Movement of the mind

An unusual event looks at what dance can contribute to cognitive development

"Everybody's brain becomes very active when they watch other people dance," says the neuroscientist Dr Sarah-Jayne Blakemore, "and in exactly the same brain regions as when you actually perform those movements yourself."

Dr Blakemore is preparing to analyse and comment on two dance pieces in The Emotion of Dance at the Science Museum. Those pieces are by the choreographers Dr Henrietta Bannerman, a researcher and lecturer, and Susan Sentler, a former dancer with the Martha Graham Ensemble. Both teach at Laban, the contemporary dance school in south-east London. One will include an extract from Martha Graham's Night Journey, a dramatic dance based on the Oedipus myth; the other is a classical duet that shifts into modern dance. Both pieces will be performed by two dancers from Laban.

Dr Blakemore's job is to help deduce how the brain interprets dance, and how movement stirs emotions and senses. "I must admit that I am not a dance fanatic," says Dr Blakemore, a Royal Society Research Fellow at the Institute of Cognitive Neuroscience, University College London. "I never imagined that I would have to analyse dance for the Science Museum," she says.

The arts and sciences are brought together in Midsummer Celebration: Arts & the Mind - an evening of events dedicated to exploring the mystery of the creative mind at the Science Museum's Dana centre. The evening of activities and talks will investigate what the latest developments in brain research can tell us about creativity. It will also include a real-life story of the former builder, Tommy McHugh, who, since suffering a stroke, has become a prolific artist. The dramatic change to his character and his new-found creativity is investigated by the neurophysiologist Dr Mark Lythgoe. "Even when looking at my kitchen floor," says McHugh, "I see hundreds of different faces that I need to draw, paint or write about. Art is my life-saving therapy."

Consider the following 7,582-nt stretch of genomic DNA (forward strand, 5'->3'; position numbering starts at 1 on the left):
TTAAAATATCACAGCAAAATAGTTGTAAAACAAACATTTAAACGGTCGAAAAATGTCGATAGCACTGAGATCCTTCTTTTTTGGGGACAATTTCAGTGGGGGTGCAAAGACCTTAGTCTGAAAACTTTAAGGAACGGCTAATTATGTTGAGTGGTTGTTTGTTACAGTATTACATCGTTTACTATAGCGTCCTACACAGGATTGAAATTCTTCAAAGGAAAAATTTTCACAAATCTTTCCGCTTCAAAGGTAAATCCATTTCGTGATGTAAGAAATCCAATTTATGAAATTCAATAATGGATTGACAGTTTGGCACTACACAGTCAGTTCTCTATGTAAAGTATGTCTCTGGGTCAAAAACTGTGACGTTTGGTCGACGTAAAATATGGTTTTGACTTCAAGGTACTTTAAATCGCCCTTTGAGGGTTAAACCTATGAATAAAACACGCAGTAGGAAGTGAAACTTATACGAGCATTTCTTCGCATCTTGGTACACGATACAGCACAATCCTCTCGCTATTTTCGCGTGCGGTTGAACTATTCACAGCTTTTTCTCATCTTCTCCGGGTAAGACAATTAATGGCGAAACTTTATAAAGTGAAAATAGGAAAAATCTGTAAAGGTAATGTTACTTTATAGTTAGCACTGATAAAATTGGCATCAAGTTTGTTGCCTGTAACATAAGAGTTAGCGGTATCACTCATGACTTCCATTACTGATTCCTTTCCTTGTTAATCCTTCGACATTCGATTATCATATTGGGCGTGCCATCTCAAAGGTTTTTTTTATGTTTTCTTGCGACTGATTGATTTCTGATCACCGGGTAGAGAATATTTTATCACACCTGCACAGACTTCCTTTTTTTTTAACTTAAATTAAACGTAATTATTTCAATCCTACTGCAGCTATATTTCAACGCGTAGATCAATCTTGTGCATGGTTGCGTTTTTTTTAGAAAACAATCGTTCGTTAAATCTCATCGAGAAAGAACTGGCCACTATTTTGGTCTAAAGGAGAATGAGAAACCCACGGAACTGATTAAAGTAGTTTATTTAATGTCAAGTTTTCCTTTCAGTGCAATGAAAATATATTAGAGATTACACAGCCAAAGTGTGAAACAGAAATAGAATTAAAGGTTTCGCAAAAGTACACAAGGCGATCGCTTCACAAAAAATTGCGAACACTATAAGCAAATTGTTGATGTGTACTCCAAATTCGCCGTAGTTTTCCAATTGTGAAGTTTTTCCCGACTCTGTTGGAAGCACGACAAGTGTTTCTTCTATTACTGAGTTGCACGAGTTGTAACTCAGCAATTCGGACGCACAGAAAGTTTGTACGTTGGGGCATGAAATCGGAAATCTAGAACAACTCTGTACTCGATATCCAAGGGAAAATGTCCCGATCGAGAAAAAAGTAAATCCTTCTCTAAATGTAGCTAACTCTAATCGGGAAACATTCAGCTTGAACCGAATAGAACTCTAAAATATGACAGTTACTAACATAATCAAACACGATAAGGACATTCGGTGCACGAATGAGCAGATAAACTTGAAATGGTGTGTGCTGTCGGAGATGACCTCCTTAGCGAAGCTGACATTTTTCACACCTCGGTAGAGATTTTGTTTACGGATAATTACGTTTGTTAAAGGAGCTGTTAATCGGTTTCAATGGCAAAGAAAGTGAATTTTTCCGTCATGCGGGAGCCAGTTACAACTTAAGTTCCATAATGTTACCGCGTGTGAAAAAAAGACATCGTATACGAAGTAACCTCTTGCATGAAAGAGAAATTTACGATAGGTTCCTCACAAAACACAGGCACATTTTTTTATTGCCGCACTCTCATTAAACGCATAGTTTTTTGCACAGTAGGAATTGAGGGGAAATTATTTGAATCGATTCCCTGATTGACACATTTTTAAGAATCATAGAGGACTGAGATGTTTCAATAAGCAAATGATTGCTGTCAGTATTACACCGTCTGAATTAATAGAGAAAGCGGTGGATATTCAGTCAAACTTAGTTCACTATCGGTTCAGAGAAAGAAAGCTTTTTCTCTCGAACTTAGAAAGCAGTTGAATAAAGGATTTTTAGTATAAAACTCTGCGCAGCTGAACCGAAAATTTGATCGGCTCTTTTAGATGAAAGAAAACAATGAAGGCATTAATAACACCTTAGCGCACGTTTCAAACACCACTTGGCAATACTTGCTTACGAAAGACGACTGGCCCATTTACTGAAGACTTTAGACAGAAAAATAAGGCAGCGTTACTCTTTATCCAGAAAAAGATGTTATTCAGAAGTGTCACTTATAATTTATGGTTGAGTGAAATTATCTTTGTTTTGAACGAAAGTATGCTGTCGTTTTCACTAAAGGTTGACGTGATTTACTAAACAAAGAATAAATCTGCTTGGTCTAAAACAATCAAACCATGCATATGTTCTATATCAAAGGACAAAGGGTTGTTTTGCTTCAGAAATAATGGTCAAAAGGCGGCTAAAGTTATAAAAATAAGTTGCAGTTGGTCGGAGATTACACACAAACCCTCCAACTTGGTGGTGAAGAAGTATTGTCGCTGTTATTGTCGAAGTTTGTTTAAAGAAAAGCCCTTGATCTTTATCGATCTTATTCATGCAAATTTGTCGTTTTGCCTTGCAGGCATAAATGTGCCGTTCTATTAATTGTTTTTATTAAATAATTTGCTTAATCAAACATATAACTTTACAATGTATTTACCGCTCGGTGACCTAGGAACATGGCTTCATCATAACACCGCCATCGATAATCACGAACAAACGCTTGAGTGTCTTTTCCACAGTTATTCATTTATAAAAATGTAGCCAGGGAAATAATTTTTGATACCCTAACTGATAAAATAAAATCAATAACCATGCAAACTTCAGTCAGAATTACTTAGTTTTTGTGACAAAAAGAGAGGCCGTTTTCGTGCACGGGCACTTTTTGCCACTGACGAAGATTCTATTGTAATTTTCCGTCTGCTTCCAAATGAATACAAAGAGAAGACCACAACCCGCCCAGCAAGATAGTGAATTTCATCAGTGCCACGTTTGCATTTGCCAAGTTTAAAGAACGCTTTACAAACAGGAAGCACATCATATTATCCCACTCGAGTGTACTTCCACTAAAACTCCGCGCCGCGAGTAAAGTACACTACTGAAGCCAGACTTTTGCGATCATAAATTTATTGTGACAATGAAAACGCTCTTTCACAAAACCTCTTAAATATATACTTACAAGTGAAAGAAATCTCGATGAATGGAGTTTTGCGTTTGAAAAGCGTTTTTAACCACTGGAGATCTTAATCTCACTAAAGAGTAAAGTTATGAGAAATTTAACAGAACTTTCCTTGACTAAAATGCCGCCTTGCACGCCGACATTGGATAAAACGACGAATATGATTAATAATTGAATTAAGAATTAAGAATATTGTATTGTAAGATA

How the brain processes music will also be explored through the interpretation of a jazz and classical recital to be performed by The New London Orchestra. A heart scientist, Dr Harry Witchell, will lead an open discussion with the audience to reveal the creative processes at work during a concert. But before the evening ends with a debate on creativity, Professor Margaret Bode, from the University of Sussex and the author of The Creative Mind, will give a talk.

How did Dr Blakemore get involved in all this? "Good question," she laughs. Her research focuses on the brain mechanisms underlying social interaction in autism and the development of social understanding during adolescence. She is still unsure about how she is going to go about the live commentary. "I might just wait until the end of each dance before I speak," she says.

The Dana Centre, 165 Queens Gate, London SW7, 24 June, 6.30-10pm. Tickets are free but must be prebooked 020-7942 4040 or tickets@danacentre.org.uk

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